Posted on July 14, 2008
Admin 2008-01-14 17:43:34, Hit : 65, Vote : 12
Fort Lee, NJ � Today, before the last day to register to vote, the Asian American Legal Defense and Education Fund (AALDEF) and Korean American Voters� Council (KAVC) of NY/NJ announced a new translated voter registration form in Asian languages. January 15 is the last day to register to vote in New Jersey for the Presidential Primary Elections, which are on February 5.
Glenn Magpantay, AALDEF Staff Attorney said, �We have advocated for translated voter registration forms since 2003 to accommodate the growing Asian American population.� In 2004, the former Attorney General had promised the forms, but it was not until very recently that the forms were translated, printed, addressed, and postage-paid as all other state voter registration forms. He continued, �The new forms are a great victory!�
Donna Kelly, from the Office of Law and Public Safety of the State Attorney General who oversaw the development of the forms, talked about how Asian American voters can register to vote in their native language.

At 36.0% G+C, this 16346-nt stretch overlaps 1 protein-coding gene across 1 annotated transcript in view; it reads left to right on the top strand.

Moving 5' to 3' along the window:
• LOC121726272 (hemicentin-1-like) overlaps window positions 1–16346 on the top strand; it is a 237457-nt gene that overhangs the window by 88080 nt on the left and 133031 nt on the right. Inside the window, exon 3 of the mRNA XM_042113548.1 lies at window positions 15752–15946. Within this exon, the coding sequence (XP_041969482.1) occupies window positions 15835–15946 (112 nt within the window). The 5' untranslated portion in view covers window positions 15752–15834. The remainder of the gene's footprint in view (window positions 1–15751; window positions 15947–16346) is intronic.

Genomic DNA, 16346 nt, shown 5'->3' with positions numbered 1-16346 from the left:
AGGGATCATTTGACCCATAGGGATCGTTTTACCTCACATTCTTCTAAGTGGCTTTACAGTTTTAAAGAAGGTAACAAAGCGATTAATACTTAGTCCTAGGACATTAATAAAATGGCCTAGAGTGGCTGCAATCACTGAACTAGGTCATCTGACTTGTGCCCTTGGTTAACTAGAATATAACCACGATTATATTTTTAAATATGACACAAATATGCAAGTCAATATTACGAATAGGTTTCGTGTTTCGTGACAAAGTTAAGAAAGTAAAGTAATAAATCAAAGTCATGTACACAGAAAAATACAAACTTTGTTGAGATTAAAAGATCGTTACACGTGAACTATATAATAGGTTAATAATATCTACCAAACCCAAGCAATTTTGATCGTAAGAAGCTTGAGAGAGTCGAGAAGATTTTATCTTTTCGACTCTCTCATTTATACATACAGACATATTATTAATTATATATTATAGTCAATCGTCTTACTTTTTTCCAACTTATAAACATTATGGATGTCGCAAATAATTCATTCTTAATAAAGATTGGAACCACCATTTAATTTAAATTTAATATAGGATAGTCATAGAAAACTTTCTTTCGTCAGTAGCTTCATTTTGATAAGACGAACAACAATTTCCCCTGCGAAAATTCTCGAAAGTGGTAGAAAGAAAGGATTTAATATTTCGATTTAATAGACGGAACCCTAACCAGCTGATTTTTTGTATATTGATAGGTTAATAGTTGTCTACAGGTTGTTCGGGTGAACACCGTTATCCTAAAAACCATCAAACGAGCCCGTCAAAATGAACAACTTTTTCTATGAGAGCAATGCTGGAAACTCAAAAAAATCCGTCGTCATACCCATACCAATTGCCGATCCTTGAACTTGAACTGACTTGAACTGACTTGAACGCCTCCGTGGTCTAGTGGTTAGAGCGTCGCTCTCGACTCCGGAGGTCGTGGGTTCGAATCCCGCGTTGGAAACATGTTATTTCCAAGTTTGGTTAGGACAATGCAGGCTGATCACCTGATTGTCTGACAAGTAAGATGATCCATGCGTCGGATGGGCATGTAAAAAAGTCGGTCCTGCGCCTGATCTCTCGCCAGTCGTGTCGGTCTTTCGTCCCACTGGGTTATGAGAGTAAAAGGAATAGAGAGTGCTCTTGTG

Korean American Voters’ Council of NY/NJ President, Dong Suk Kim, said, “KAVC has worked to minimize language barriers so that more Korean Americans can exercise their right to vote. The Korean translated voter registration form is a great step foreword in our efforts. We hope New
Jersey law-makers will adopt more measures to expand access to the vote for all Asian Americans.”
The Asian American population in New Jersey has doubled since 1990, numbering over half a million. According to the census, there are 37,000 Koreans in Bergen County and 23,000 Chinese and 57,000 Indians in Middlesex County. AALDEF and KAVC have monitored poll sites on Election Day and many Asian Americans with limited English proficiency reported difficulty in exercising their right to vote.
The groups conducted a non-partisan multilingual exit poll of 1,385 New Jersey Asian American voters during the 2004 elections. In Bergen County, 62% of Korean American voters surveyed were limited English proficient. In Middlesex County, 13% of Indian American and 25% Chinese American voters surveyed were limited English proficient. The new translated forms will help many newly naturalized citizens participate in the political process.